Health Care Analysis

, Volume 9, Issue 3, pp 321–335

Health Information: Reconciling Personal Privacy with the Public Good of Human Health

  • Lawrence O. Gostin

DOI: 10.1023/A:1012905932744

Cite this article as:
Gostin, L.O. Health Care Analysis (2001) 9: 321. doi:10.1023/A:1012905932744


The success of the health care system depends on the accuracy, correctness and trustworthiness of the information, and the privacy rights of individuals to control the disclosure of personal information. A national policy on health informational privacy should be guided by ethical principles that respect individual autonomy while recognizing the important collective interests in the use of health information. At present there are no adequate laws or constitutional principles to help guide a rational privacy policy. The laws are scattered and fragmented across the states. Constitutional law is highly general, without important specific safeguards. Finally, a case study is provided showing the important trade-offs that exist between public health and privacy. For a model public health law, see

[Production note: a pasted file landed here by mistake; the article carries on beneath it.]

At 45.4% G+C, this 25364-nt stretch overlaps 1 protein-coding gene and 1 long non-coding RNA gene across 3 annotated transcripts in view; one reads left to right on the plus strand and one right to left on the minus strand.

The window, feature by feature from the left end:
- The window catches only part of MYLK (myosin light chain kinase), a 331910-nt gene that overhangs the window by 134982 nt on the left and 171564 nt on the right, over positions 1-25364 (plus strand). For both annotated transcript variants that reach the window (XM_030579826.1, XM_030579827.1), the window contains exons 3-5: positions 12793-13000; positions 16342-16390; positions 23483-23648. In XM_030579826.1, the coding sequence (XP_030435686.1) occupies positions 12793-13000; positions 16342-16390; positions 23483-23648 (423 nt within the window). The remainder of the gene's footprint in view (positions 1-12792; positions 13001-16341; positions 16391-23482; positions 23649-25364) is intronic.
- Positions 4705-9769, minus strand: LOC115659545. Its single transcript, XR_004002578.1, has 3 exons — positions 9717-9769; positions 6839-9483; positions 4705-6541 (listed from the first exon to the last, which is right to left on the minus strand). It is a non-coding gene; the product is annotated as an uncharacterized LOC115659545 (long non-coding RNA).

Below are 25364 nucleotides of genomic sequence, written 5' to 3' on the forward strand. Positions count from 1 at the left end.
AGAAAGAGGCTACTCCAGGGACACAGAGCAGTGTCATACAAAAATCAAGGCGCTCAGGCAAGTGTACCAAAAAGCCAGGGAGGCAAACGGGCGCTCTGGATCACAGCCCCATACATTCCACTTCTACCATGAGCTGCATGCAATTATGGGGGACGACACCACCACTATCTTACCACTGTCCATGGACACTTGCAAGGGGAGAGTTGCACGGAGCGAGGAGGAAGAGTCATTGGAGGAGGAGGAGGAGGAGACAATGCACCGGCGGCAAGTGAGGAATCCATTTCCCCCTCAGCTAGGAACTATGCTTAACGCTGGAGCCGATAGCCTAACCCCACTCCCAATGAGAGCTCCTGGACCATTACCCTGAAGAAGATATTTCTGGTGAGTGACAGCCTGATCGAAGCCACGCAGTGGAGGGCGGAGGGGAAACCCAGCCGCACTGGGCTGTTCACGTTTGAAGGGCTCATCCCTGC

ethicshealth informationprivacypublic health

Copyright information

© Kluwer Academic Publishers 2001

Authors and Affiliations

  • Lawrence O. Gostin
    • 1
    • 2
  1. 1.Georgetown UniversityWashingtonUSA
  2. 2.CDC-Collaborating Center for Law and the Public's HealthThe Johns Hopkins UniversityUSA